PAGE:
Subject: I have found a CD that I think you would enjoy
Genres: Alternative Rock, Pop
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Definitely worth searching for!!!
C. Koch | Philadelphia, PA, USA | 06/25/2005
(4 out of 5 stars)
"So much more than just another entry in the seemingly never-ending stream of "unplugged" releases of the 90s, UNCLOGGED wasn't the L.A.-based postpunk band's first visit to what vocalist John Doe calls "the acoustic county fair;" a 1985 side project as "The Knitters" took care of that.
But where the Knitters' set of folk and country classics sometimes wavered between loving tribute and near-parody, the X-sters invested this 1995 live set with an impressive maturity, reflecting nearly all phases of their career up to that point.
Not content with merely scaling down the full-throttle sonic assault of their studio albums, X revamped many of the arrangements from the ground up. Drummer D.J. Bonebrake even switched to *vibes* on a few tracks, while guitarist Tony Gilkyson continued to prove himself as something more than the guy who replaced once-and-future guitar hero Billy Zoom in 1986. The result is a setting that somehow flatters both Doe's warm neo-country croon and Exene Cervenka's idiosyncratic yowl.
But even with this smoother sound, X's songs have lost none of their poetic fury; indeed, the ability to actually *hear* the words to shoulda-been classics like "See How We Are" and "The Have-Nots" only heightens their impact."
When acoustic sorta punk goes completely right.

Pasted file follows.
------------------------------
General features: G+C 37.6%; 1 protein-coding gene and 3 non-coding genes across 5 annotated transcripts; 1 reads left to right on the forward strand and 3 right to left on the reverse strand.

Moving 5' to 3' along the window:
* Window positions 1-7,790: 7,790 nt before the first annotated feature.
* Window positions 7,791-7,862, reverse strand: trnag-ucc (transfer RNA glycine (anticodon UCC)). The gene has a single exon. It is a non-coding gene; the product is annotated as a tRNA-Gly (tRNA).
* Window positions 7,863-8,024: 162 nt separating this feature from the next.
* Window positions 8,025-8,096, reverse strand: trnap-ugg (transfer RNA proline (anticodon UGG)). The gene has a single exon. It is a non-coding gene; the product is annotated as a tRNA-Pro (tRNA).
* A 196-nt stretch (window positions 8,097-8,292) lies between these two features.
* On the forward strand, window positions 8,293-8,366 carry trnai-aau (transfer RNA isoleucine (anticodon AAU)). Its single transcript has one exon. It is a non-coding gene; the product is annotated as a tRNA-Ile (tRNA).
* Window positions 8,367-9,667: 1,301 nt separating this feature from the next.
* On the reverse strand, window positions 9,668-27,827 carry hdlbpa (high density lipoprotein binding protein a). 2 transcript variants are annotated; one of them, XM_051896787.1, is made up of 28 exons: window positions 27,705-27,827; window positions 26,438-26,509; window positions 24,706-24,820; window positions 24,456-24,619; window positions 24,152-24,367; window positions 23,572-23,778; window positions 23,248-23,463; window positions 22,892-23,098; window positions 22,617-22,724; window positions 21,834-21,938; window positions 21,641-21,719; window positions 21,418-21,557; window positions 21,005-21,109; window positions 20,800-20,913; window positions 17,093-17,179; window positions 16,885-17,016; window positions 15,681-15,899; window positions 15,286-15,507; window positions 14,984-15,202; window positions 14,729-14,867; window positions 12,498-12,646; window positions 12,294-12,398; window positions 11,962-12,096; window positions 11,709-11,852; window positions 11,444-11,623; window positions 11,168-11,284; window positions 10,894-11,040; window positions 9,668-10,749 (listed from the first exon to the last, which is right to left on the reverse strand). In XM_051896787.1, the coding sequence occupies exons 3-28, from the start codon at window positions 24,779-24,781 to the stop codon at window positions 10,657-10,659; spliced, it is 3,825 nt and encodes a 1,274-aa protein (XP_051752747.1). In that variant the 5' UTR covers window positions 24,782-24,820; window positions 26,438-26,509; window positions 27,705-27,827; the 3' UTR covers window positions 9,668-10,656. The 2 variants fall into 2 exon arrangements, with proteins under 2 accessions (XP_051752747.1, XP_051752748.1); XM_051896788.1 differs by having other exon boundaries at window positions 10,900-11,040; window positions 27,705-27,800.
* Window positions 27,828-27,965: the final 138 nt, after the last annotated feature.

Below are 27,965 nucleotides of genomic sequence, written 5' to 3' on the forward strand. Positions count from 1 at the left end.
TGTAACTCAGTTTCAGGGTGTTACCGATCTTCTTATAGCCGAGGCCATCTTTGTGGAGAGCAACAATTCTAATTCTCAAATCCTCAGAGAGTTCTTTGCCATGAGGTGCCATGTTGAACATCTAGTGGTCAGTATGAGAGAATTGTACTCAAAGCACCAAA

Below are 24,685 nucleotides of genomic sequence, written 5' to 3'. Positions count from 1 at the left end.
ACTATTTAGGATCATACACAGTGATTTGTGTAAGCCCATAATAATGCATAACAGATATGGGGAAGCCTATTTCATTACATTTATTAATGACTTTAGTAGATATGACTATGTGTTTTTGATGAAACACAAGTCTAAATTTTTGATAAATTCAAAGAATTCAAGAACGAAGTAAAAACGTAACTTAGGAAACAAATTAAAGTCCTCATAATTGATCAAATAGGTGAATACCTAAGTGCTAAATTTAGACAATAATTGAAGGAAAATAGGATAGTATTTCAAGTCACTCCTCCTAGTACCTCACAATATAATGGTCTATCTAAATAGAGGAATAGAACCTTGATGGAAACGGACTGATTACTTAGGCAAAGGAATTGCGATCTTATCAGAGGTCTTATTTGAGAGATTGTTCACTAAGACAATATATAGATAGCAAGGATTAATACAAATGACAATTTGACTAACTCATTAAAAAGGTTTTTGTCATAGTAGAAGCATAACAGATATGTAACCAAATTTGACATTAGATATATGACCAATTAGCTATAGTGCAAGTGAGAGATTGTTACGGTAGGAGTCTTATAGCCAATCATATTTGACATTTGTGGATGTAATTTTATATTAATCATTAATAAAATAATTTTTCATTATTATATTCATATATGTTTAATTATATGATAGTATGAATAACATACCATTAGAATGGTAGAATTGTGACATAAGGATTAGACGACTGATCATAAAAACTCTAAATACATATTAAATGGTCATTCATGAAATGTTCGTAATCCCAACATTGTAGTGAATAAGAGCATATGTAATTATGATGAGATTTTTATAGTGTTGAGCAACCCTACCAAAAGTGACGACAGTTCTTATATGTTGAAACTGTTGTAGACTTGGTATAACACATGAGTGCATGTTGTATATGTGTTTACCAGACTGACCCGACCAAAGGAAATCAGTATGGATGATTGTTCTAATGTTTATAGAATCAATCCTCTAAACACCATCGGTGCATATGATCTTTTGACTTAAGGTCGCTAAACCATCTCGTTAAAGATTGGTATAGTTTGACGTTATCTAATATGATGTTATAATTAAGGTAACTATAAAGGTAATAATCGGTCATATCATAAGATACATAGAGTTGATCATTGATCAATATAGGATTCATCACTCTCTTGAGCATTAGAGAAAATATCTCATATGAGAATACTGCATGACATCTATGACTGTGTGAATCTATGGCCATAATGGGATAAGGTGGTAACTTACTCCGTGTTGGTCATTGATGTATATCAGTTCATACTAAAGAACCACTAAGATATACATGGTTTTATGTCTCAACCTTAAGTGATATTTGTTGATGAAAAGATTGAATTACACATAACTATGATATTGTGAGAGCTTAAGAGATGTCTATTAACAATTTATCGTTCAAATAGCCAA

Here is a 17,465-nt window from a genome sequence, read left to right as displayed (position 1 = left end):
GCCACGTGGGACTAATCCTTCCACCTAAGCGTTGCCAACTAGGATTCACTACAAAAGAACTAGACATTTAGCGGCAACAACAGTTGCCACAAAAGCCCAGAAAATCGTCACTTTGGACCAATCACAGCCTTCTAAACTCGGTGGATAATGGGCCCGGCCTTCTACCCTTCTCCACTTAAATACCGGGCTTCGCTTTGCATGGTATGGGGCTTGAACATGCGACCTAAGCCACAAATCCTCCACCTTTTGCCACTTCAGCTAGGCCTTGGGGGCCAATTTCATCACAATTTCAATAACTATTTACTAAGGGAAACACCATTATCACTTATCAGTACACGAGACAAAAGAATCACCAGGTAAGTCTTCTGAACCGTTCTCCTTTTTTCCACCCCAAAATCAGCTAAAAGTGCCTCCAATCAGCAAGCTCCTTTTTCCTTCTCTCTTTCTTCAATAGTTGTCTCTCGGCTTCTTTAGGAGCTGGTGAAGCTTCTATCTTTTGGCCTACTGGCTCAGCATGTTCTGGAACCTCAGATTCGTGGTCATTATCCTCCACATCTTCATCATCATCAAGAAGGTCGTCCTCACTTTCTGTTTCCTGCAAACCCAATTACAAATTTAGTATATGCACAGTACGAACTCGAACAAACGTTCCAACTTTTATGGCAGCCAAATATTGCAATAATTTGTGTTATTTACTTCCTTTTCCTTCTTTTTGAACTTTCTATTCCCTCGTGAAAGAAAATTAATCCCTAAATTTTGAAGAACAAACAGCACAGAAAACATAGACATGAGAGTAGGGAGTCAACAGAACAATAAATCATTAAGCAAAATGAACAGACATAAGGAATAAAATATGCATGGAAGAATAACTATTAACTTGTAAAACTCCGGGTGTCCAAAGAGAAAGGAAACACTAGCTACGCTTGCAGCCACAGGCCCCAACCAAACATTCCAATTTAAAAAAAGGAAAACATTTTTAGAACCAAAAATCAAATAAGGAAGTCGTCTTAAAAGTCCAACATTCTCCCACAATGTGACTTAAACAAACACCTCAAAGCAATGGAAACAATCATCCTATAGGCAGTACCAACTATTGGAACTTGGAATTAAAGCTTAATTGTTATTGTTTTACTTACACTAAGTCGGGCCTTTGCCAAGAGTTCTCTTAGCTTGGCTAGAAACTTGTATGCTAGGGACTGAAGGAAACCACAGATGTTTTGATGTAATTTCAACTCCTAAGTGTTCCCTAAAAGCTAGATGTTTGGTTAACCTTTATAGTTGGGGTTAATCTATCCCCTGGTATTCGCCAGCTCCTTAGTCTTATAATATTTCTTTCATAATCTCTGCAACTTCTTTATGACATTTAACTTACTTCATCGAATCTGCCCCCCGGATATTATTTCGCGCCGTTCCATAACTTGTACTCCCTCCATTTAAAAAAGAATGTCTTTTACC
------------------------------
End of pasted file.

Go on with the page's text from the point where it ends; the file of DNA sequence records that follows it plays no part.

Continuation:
Chris bct | San Diego, CA USA | 01/02/2006
(5 out of 5 stars)
"Not that X was a raw, pure punk, or, certainly hardcore punk rock band. They were/are like the JAM and ELVIS COSTELLO and the MINUTEMEN in that they came up in the time of punk and were playing shows with other punk bands but taken out of that context, or, rather, listening strictly to their music, one sees each of these four bands created their own sound that fit in the general category of punk but really is something fresh and unique and, turns out, stands the test of time very well.
We just got lucky here that X decided to do some acoustic work. Their drummer, Mr. Bonebrake, is on the xylephone for this show and it really changes their sound magnificiently. I'm personally a big fan of that instrument and he really has it mastered.
I think what makes any band great is, at heart, the song writing and acoustic versions reveal the heart of a song. That's a fine thing when the songs are as well written as White Girl, Burning House of Love and The World's a Mess It's In My Kiss. Meanwhile, we get lucky here specifically because they perform two of their finest compositions ever: I Must Not Think Bad Thoughts and See How We Are. Both are lyrically intelligent, thought provoking and moving and musically emotional.
For a punk band to do an acoustic album is quite rare. Really what X is is an American band as American as the JAM is British, as American sourced and sounding as Creedence Clearwater Revival. Their alter ego band, the KNITTERS, reveals their more down home, American roots inclinations, something similar in spirit to LOS LOBOS.
Musically I came from the late 60's, early 70's with classic rock, CREAM, BEATLES, JIMI, the DOORS. Then punk rock hit me in the face in 1978 and I haven't let go. What has happened though is the hardcore I embraced back then is too steamin' for me to generally handle now that I'm old (51). And now these punk associated bands like the four I mentioned have taken a stronger place in my musical appreciation these recent years. And this acoustic set is a joy to have. Not every song is perfection. The five songs I mentioned stand up best. Still, overall, the album is as great an acoustic album as NEIL YOUNG'S unplugged album. Both bands jump into the opportunity to do acoustic music and we get to hear a stripped down version of their songs which turn out to have power and passion even without the electricity, literally. firstname.lastname@example.org"